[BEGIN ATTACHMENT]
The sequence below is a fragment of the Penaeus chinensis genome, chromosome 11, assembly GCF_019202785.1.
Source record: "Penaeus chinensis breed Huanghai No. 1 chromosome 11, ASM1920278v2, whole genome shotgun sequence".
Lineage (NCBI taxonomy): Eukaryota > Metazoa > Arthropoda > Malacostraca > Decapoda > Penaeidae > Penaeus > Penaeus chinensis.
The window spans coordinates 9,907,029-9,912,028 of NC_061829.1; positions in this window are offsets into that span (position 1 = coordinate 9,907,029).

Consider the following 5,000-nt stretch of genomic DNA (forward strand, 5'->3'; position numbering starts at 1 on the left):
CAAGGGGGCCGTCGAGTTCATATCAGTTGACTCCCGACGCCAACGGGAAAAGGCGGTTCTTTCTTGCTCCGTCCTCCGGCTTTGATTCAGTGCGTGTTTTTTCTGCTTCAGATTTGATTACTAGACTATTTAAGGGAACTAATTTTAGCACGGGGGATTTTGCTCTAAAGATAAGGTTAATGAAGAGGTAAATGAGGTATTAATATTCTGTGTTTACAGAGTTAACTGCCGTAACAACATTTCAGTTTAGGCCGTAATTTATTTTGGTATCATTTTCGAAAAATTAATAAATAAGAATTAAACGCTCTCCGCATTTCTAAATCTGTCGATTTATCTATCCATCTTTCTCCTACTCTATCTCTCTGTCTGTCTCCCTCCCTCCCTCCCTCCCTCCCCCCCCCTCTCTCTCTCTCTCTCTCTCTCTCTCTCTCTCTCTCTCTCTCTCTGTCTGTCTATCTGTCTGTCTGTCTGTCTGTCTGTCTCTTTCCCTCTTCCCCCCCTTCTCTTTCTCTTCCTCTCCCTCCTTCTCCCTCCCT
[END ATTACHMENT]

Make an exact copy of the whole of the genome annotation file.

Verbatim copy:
The sequence below is a fragment of the Penaeus chinensis genome, chromosome 11, assembly GCF_019202785.1.
Source record: "Penaeus chinensis breed Huanghai No. 1 chromosome 11, ASM1920278v2, whole genome shotgun sequence".
Lineage (NCBI taxonomy): Eukaryota > Metazoa > Arthropoda > Malacostraca > Decapoda > Penaeidae > Penaeus > Penaeus chinensis.
The window spans coordinates 9,907,029-9,912,028 of NC_061829.1; positions in this window are offsets into that span (position 1 = coordinate 9,907,029).

Consider the following 5,000-nt stretch of genomic DNA (forward strand, 5'->3'; position numbering starts at 1 on the left):
CAAGGGGGCCGTCGAGTTCATATCAGTTGACTCCCGACGCCAACGGGAAAAGGCGGTTCTTTCTTGCTCCGTCCTCCGGCTTTGATTCAGTGCGTGTTTTTTCTGCTTCAGATTTGATTACTAGACTATTTAAGGGAACTAATTTTAGCACGGGGGATTTTGCTCTAAAGATAAGGTTAATGAAGAGGTAAATGAGGTATTAATATTCTGTGTTTACAGAGTTAACTGCCGTAACAACATTTCAGTTTAGGCCGTAATTTATTTTGGTATCATTTTCGAAAAATTAATAAATAAGAATTAAACGCTCTCCGCATTTCTAAATCTGTCGATTTATCTATCCATCTTTCTCCTACTCTATCTCTCTGTCTGTCTCCCTCCCTCCCTCCCTCCCTCCCCCCCCCTCTCTCTCTCTCTCTCTCTCTCTCTCTCTCTCTCTCTCTCTCTCTGTCTGTCTATCTGTCTGTCTGTCTGTCTGTCTGTCTCTTTCCCTCTTCCCCCCCTTCTCTTTCTCTTCCTCTCCCTCCTTCTCCCTCCCT